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Ann Clin Microbiol Antimicrob. 2008; 7: 6.
Published online 2008 February 20. doi:  10.1186/1476-0711-7-6
PMCID: PMC2291066

Correction: Helicobacter pylori and gastroduodenal pathology: New threats of the old friend

Abstract

Since publication of our article (Ahmed and Sechi: Ann Clin Microbiol Antimicrob 2005, 4:1), we have noticed several errors.

Correction

We lately discovered that due to an inadvertent and accidental mistake, our review/update [1] needs some important corrections; we profusely regret and offer our sincerest apologies and correct the text as under.

Please be aware that throughout this article the citations in round brackets refer to the reference list from the original manuscript [1], and the citations in square brackets refer to newly introduced citations that appear in the reference list at the end of this manuscript.

The following sentence should have been included at the end of the original abstract.

"This review is written with a fair interest to reproduce, through open access channel, a follow up and update of our previous detailed discussions on the subject (Carroll et al: Infect Genet Evol. 2004, 4:81–90)."

In 'The conundrum of strain diversity...' section, the first three sentences should have read:

"Within the bacterial populations, genome content keeps recasting due to selection pressures, as a result genomic diversity increases; this facilitates adaptation of particular strains to permissive hosts. H. pylori with its highly diverse gene pool is therefore, a model for studying genome plasticity in the context of colonization of individual hosts (34)."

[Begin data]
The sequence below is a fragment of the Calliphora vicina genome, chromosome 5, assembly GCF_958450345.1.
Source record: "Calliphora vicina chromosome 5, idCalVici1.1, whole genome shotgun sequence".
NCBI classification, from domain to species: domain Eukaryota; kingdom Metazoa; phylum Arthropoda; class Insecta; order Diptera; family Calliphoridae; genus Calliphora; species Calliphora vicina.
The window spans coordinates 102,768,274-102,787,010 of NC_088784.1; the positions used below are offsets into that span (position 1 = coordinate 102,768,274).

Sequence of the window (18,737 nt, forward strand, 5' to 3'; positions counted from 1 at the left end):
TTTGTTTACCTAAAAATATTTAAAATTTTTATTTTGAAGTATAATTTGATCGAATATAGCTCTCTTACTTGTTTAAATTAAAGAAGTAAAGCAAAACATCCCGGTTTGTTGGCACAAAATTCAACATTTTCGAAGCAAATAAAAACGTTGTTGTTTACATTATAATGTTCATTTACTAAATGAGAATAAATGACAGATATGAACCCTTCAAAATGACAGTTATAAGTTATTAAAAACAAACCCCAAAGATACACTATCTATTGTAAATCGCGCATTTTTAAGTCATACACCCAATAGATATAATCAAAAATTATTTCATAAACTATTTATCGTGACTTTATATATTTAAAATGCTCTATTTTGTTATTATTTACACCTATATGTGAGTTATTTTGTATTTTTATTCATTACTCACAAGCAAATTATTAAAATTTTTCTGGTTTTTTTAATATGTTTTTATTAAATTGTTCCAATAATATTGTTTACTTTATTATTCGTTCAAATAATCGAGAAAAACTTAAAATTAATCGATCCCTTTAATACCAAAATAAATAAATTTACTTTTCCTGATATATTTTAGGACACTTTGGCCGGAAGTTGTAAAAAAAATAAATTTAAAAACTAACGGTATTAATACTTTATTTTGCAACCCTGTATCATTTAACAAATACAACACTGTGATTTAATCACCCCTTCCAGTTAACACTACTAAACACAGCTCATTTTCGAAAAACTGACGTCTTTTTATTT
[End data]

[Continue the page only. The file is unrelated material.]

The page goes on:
In the "Link with cancer: the oncogenic cagA protein" section, the eighth sentence onwards should read as follows.

"The phosphorylated CagA (51, 52) binds to a SHP2 phosphatase which acts as an oncoprotein (64). The phosphorylated CagA mediated derangement of SHP2 signaling is an important putative mechanism of H. pylori induced gastric carcinogenesis (64, 65). Based on type and abundance of tyrosine phosphorylation motifs (TPM) (52), CagA is classified as East Asian and Western types (64)'. East Asian type of CagA is regarded as a risk factor possibly due to its high biological activity (63, 64) and therefore, high incidence of gastric cancer in East Asian countries might be the reflection of this. One puzzling attribute of H. pylori is the differential outcome of infection and severity of inflammation in different populations of the world (63). Possible explanation for this might originate from the analysis of genetic (polymorphism of human genes encoding receptors for H. pylori adhesins), environmental (diet) and social factors (transmission dynamics). Among these, diversity of cagA in H. pylori strains might be involved in determination of the type and severity of disease. The East-Asian and Western forms of CagA possess structurally distinct tyrosine phosphorylation/SHP2-binding sites – EPIYA-D and EPIYA-C, respectively (64). Interestingly, the severity of inflammation, activity of gastritis, and the extent of atrophy were significantly higher in patients with gastritis who were infected with the East-Asian type cagA-positive strains as compared to patients who were infected either with cagA-negative or Western type cagA-positive strains (65). Gastric cancer mortality in Japan could be associated with large prevalence of East Asian type CagA containing isolates (65), thus explaining that patients colonized with such isolates might be at the highest risk of developing gastric cancer as compared to those who are colonized with Western type CagA containing H. pylori.